Brad Sorensen, director of market and sector analysis at Charles Schwab, is one who says things are beginning to improve. “We’ve seen a little more of a return to more ‘traditional’ market analysis that focuses more on earnings,” he says. “The employment picture in the United States and Europe [sovereign debt] still are in the picture, but they’re not the overriding factors that they were last year.”
On the other hand, Keith Springer, president of Springer Financial Advisors, says little has changed from last year and stocks are climbing a wall of worry. “We’ve got Europe ready to explode again, but it’s the evil we know; we have the U.S. slowing; we had the Fed come out and say it’s keeping interest rates low [until late-2014], that indicates that the economy is slowing,” he says. “But, you have a disbelieving public. If you add all those together, then the market climbs that wall of worry. If it’s obvious, it’s obviously wrong.”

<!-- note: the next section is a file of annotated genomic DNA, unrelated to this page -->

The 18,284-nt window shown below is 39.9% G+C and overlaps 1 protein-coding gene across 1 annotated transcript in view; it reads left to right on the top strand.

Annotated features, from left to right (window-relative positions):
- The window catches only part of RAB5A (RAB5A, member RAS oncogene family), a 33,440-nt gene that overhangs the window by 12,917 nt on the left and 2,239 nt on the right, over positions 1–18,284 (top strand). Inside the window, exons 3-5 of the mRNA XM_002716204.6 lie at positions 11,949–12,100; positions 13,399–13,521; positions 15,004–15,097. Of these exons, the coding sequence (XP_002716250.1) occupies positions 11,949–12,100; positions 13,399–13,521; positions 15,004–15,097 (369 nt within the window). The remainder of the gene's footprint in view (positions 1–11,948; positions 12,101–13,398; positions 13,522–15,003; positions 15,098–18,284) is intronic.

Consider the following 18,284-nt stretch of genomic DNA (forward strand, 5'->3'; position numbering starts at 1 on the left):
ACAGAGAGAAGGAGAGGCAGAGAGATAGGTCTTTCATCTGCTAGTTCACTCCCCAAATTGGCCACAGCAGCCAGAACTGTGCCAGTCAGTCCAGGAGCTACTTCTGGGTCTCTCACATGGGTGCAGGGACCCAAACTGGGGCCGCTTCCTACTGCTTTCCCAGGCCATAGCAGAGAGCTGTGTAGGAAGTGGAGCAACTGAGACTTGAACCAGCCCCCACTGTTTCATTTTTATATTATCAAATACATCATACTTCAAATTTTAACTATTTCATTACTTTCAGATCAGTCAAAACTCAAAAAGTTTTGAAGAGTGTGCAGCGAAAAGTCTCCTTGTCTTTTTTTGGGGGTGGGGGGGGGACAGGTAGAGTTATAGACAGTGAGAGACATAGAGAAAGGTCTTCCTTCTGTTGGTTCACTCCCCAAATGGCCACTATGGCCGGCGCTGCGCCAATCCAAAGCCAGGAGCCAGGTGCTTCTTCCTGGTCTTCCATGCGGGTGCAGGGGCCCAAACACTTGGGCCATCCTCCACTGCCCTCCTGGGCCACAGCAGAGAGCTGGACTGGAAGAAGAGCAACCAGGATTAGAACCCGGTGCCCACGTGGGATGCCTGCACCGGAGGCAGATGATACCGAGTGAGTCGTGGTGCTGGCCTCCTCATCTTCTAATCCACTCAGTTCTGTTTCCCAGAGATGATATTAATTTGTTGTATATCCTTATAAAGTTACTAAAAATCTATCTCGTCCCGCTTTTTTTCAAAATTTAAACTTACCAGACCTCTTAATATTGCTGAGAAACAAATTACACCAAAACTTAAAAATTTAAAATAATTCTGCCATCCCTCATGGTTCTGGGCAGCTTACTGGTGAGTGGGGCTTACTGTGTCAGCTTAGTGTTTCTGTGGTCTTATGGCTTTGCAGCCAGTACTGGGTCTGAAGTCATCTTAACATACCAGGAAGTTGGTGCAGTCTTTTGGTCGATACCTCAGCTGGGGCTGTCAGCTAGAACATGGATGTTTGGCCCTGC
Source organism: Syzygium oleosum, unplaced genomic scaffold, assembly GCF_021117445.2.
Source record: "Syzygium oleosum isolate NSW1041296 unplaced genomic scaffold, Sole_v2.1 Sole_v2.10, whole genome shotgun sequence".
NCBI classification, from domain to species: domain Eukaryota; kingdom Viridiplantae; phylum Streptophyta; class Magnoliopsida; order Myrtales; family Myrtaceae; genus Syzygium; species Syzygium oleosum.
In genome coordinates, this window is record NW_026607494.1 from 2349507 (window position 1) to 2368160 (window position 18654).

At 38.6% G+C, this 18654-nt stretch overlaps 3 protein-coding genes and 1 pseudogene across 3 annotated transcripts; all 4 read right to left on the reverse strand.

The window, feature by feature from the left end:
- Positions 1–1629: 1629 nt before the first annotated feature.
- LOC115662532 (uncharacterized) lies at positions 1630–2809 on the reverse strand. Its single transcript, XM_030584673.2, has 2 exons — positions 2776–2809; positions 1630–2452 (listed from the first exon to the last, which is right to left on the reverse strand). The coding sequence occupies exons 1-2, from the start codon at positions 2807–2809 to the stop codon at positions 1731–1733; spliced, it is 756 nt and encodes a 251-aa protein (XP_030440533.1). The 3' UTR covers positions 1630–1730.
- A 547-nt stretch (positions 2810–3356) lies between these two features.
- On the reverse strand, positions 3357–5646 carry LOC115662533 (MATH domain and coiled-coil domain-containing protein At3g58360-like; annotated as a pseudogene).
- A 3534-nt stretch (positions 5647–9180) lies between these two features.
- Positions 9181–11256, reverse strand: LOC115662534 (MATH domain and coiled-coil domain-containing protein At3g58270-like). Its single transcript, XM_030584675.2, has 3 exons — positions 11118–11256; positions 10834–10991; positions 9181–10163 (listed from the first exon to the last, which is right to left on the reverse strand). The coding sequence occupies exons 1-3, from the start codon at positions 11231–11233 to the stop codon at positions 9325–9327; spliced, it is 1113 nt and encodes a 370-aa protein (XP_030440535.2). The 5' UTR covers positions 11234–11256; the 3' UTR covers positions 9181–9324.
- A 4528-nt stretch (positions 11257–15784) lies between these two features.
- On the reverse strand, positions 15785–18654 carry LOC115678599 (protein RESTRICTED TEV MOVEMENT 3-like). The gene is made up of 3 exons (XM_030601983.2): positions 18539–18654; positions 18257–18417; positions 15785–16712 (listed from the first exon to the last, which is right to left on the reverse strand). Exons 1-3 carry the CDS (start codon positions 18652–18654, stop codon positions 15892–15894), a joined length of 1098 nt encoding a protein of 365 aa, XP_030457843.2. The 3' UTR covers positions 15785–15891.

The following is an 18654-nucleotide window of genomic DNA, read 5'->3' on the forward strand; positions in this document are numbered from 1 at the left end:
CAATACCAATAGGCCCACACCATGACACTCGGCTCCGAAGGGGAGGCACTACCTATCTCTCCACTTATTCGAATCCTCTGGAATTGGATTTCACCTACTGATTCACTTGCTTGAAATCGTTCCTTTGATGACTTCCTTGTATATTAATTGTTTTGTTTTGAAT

Both point to the same underlying data and come to drastically different conclusions. Here we will look at how earnings, U.S. employment, the Fed and the European sovereign debt crisis are affecting the stock market.